The Climate Crisis is Coming and is Already Here. So is Jesus.

The Climate Crisis is Coming and is Already Here. So is Jesus. November 27, 2018

The U.S. government report on the devastating effects of the climate crisis was released on Black Friday detailing what is happening now and how the situation will worsen in the years to come. Catastrophic weather events, air pollution, loss of species and habitat, ocean acidification, and rising sea levels have implications for every human being on this planet.  Yet how often do clergy address environmental issues in their houses of worship?

I conducted a survey of 1200 mainline Protestant pastors in early 2017 asking about their choices of contemporary topics to address in sermons. The results indicate that environmental issues were among the lowest priority for preachers.

The environmental topics all ranked in the bottom half of the list, with only 25% of respondents indicating they had preached on climate change in the last twelve months.  Further down the list, 16% had mentioned pollution, 9% clean energy, 7% environmental racism, 6% fossil fuel extraction, and only 3% had preached a sermon that mentioned species extinction.

From “Preaching About Controversial Justice Issues” survey conducted by Leah D. Schade, 2017. All rights reserved.

As a seminary professor, environmental activist, and former parish pastor, I have argued that clergy have a key role in helping congregations understand environmental issues as a matter of faith and moral/ethical obligation.  This was one of the main tenets of my book, Creation-Crisis Preaching: Ecology, Theology, and the Pulpit (Chalice Press, 2015).  Specifically, I argued that we must pay special attention to the ways in which the oppression of those most vulnerable and the oppression of Earth are intertwined if we are to follow Christ’s mandate to care for “the least of these” in both our human and biotic communities. In this day and age, preachers must be attentive to the eco-crucifixion that is going on all around us, felt most keenly by those living in poverty, Indigenous communities, and people of color.

This Sunday marks the First Sunday of Advent in the Christian liturgical calendar and offers an ideal opportunity to address the climate crisis.

Those churches following the Revised Common Lectionary hear words of foreboding from the Gospel of Luke 21:25-36:

25 “There will be signs in the sun, the moon, and the stars, and on the earth distress among nations confused by the roaring of the sea and the waves. 26 People will faint from fear and foreboding of what is coming upon the world, for the powers of the heavens will be shaken.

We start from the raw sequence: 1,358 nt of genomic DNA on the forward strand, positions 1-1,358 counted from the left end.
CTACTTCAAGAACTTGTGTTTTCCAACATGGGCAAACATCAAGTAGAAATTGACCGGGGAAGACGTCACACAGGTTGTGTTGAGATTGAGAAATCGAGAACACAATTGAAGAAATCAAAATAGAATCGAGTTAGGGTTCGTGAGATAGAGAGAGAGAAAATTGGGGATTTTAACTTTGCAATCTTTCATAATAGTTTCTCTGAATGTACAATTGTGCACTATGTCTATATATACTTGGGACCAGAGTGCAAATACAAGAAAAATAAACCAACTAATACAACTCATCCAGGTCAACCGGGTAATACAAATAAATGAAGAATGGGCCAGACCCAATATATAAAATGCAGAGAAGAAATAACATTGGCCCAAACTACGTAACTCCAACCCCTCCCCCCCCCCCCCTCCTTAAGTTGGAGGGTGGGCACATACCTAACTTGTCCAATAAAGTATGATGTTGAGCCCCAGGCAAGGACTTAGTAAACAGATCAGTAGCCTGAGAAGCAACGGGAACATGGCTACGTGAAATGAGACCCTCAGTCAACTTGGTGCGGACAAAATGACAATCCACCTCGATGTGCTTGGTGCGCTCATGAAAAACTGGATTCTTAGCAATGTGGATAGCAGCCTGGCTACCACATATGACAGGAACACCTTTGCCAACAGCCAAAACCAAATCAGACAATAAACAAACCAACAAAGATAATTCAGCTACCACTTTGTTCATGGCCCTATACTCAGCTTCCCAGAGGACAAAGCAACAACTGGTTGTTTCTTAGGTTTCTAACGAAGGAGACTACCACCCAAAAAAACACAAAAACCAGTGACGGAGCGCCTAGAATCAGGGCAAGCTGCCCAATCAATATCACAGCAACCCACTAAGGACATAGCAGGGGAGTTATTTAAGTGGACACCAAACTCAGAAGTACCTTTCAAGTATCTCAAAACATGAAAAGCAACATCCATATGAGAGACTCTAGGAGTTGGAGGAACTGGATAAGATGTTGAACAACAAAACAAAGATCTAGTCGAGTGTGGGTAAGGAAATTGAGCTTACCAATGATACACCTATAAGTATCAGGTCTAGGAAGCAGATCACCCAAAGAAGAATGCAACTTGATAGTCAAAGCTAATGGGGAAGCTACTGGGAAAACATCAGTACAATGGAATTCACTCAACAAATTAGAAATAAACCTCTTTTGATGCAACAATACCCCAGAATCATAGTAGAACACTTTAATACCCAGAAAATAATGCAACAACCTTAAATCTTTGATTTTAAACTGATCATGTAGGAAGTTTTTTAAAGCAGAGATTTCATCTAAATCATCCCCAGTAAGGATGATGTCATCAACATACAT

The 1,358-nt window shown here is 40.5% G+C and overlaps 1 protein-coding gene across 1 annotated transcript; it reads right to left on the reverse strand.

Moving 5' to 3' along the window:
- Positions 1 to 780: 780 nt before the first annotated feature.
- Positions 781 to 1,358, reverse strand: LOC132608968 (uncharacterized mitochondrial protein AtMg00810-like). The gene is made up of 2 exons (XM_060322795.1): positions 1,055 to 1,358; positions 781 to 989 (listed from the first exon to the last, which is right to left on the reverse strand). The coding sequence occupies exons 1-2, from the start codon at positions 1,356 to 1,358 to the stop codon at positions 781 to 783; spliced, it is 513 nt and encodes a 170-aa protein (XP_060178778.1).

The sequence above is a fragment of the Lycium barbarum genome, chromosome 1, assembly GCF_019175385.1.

What an eerie coincidence that this is the text for Sunday.  The 6th great extinction, the growing “garbage patch” in our oceans, the massive die-off of coral reefs, water pollution, along with the increasing frequency of catastrophic weather events such as droughts, floods, hurricanes, typhoons, and wildfires, are all “signs” of the eco-crucifixion, the travail described in Luke’s gospel.  Scientists are now debating how long the planet will remain habitable for human beings. 300 years?  100?  50?  The latest report from the Intergovernmental Panel on Climate Change warns that humanity has just over ten years to get global warming under control before the cascade of catastrophic impacts overwhelms our capacity to adapt.[1]

How might we preach this text (and the entirety of Scripture for that matter) in a time of climate crisis?

First, we need to read and interpret the Bible with an eye towards how the values of compassion, assisting those in need, and holding leaders accountable to the criteria of justice all apply to the climate crisis.  This passage in Luke makes very clear that in the midst of the global calamities, Jesus arrives.

27 Then they will see ‘the Son of Man coming in a cloud’ with power and great glory. 28 Now when these things begin to take place, stand up and raise your heads, because your redemption is drawing near.”

It would be a mistake to interpret this as a Superman scenario where the hero comes to our rescue.

Rather, we must interpret this passage knowing that Jesus has said how he will appear – in the form of those in need (Matthew 25:31-46).  The hungry.  The thirsty.  The stranger.  The destitute.  The sick.  The prisoners.  In other words, “the least of these.” Understand that every one of these categories is going to swell as the climate crisis continues to grow.  So, yes, Jesus is coming, but his “power and glory” are hidden within those most vulnerable.  If you want to see Jesus, look for him among those in need.  When we work alongside and on behalf of “the least of these,” we will indeed witness power and great glory that comes from within and from above.